Things to Keep in Mind When Picking a Dog Breed
When picking a dog breed, it’s not as simple as which breed you want. For example, if you dream of having a big, spunky Golden Retriever —but you live in a small apartment — a Golden may not be the best dog for you. (At least, not while you’re still living in small quarters.) But perhaps more important than it being the best dog for you, is whether or not your surroundings are good for your dog. The dog you bring into your family deserves to be provided with an environment in which he or she can best succeed. That being said, here are some things to keep in mind when picking the dog breed that’s best for your life.
Although dogs can absolutely be trained and their behavior can be modified in some ways, generally speaking, it’s smartest to choose a dog breed that is inherently tailored to thrive within your lifestyle circumstances. Circling back to the Golden Retriever example, it’s not the best idea to bring a dog of that size into a small living space. Goldens need space to run, play, and feel unconfined. If you live in a small space, a breed like a Yorkie or Morkie may be a better fit.
Lifestyle isn’t just about size, either. Perhaps you think Huskies are absolutely beautiful dogs. (And by any standard, they are.) Nevertheless, they’re not a good fit if you’re in a warmer climate. Huskies want to frolic in the snow, and thus thrive in colder weather.
Your lifestyle doesn’t just affect your dog; it affects you right back. If you don’t thoroughly research the breed and get a Border Collie, for example, you should be prepared for their behavior. Since they were originally herding dogs, Collies will nip at heels and try to control the movements of you (and your family or roommates)throughout your home. If you weren’t prepared for those habits, this behavior could become a nuisance and you could become resentful of your dog.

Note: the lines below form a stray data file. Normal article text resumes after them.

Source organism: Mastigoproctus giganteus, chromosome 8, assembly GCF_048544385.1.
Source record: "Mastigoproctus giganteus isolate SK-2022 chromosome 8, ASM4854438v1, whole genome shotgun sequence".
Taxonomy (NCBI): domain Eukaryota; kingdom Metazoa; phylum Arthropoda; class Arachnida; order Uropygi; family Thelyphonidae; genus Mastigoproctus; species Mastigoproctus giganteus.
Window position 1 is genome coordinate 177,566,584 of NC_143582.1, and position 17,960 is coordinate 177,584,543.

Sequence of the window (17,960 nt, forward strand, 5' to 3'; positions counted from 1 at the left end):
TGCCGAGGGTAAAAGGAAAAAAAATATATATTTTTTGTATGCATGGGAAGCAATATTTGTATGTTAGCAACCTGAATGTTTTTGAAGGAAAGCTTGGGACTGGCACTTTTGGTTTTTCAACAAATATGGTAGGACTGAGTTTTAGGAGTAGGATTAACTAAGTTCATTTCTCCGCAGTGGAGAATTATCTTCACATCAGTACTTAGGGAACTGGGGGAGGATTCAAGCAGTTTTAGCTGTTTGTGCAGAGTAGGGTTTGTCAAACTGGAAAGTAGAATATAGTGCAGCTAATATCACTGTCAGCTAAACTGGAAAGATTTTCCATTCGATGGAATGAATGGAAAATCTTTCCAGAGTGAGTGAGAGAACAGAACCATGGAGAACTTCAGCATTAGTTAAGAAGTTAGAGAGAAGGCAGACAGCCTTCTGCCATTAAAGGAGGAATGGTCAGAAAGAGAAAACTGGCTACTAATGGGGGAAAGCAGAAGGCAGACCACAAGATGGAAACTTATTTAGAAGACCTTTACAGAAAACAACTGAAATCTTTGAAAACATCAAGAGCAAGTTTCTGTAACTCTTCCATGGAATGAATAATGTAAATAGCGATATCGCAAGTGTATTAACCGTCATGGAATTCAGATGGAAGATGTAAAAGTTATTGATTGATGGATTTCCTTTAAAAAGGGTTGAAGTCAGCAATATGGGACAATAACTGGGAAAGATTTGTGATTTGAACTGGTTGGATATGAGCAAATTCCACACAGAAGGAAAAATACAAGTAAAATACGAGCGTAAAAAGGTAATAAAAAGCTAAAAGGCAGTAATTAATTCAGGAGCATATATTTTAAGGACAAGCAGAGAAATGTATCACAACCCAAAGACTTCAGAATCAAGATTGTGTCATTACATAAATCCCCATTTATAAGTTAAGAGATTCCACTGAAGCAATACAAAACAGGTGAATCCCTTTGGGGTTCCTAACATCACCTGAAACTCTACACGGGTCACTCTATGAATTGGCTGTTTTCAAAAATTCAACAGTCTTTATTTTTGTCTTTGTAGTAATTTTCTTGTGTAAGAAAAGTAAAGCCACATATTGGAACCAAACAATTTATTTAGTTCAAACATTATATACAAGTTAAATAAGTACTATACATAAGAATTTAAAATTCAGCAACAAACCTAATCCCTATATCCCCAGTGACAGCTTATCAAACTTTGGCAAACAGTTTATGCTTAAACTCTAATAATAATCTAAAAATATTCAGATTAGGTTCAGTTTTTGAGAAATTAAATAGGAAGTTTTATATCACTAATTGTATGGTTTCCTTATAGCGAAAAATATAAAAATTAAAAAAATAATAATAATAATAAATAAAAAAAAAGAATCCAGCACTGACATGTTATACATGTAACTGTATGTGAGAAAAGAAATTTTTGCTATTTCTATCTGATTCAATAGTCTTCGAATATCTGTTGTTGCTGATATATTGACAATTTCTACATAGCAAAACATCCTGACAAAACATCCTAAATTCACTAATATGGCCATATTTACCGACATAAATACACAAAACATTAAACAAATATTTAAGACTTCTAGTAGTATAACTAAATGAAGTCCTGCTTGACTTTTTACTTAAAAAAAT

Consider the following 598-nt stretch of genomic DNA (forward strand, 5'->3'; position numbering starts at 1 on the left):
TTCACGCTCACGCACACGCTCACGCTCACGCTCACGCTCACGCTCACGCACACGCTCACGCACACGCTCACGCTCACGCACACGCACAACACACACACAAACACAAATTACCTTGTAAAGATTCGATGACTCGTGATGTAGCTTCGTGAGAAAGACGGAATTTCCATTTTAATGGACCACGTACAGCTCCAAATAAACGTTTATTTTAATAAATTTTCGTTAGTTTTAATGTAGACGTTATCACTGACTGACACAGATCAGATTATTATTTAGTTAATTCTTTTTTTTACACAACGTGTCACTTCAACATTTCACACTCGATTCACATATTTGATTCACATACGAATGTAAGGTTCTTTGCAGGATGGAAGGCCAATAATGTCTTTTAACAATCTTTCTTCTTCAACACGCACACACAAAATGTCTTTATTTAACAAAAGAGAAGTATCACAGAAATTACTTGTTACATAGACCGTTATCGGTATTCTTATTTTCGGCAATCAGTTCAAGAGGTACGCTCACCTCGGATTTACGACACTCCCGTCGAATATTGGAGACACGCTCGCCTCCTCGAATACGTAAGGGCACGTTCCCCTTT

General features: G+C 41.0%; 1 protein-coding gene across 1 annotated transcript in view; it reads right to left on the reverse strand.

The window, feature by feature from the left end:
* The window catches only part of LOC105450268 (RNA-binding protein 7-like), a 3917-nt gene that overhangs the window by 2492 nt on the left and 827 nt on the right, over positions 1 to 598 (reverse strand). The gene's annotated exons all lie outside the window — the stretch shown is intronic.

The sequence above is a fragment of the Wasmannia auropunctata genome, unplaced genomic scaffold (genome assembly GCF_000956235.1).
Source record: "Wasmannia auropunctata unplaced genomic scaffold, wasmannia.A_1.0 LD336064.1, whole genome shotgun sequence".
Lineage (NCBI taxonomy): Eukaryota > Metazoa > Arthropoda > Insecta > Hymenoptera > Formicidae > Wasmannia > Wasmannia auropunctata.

These are just a few of the many examples where a dog’s inherent behavior and demeanor should correspond with your decision to choose that breed. You want a healthy, loving, mutually beneficial relationship with your dog.
Dogs have been bred over time to be “cute” and focus less on their original breed’s purpose. Nevertheless, many of those core purposes have stayed the same. Greyhounds, for example, like to hunt rabbits. Therefore, if you have rabbits or other similar animals in your home, the purpose of a Greyhound will conflict with your ability for them to live with your other animal(s) in a healthy way.
Each dog breed has potential health issues that you should be prepared for. Some quick examples: Great Danes are prone to Addison’s disease, Pugs often have breathing issues, and Yorkshire Terriers can have bad knees. As you can see, the difference between a life-threatening disease like Addison’s disease, as opposed to your dog simply being at risk for weak knees, are risks you have to assess. Can you deal with the coping necessary if your dog ended up having major health problems?
Lifespan is also related to health. Before picking a dog breed, you should be well aware of the lifespan of your potential dog. Some breeds live significantly longer than others, so that is absolutely something to keep in mind.
All In All…
Welcoming a dog into your life can be such a blessing, as they will bring unconditional love and companionship into your life. Before making a commitment, just ensure that you conduct your due diligence and are ready for the long (but wonderful commitment) of adding a dog into your family.
We love talking about the Yorkie, Maltese, and Morkie breeds with anyone who will listen. If you are considering inviting one of these little fellas into your life, please give us a call at 352-220-0351, and we will be happy to discuss whether one of our puppies is the right puppy for you!
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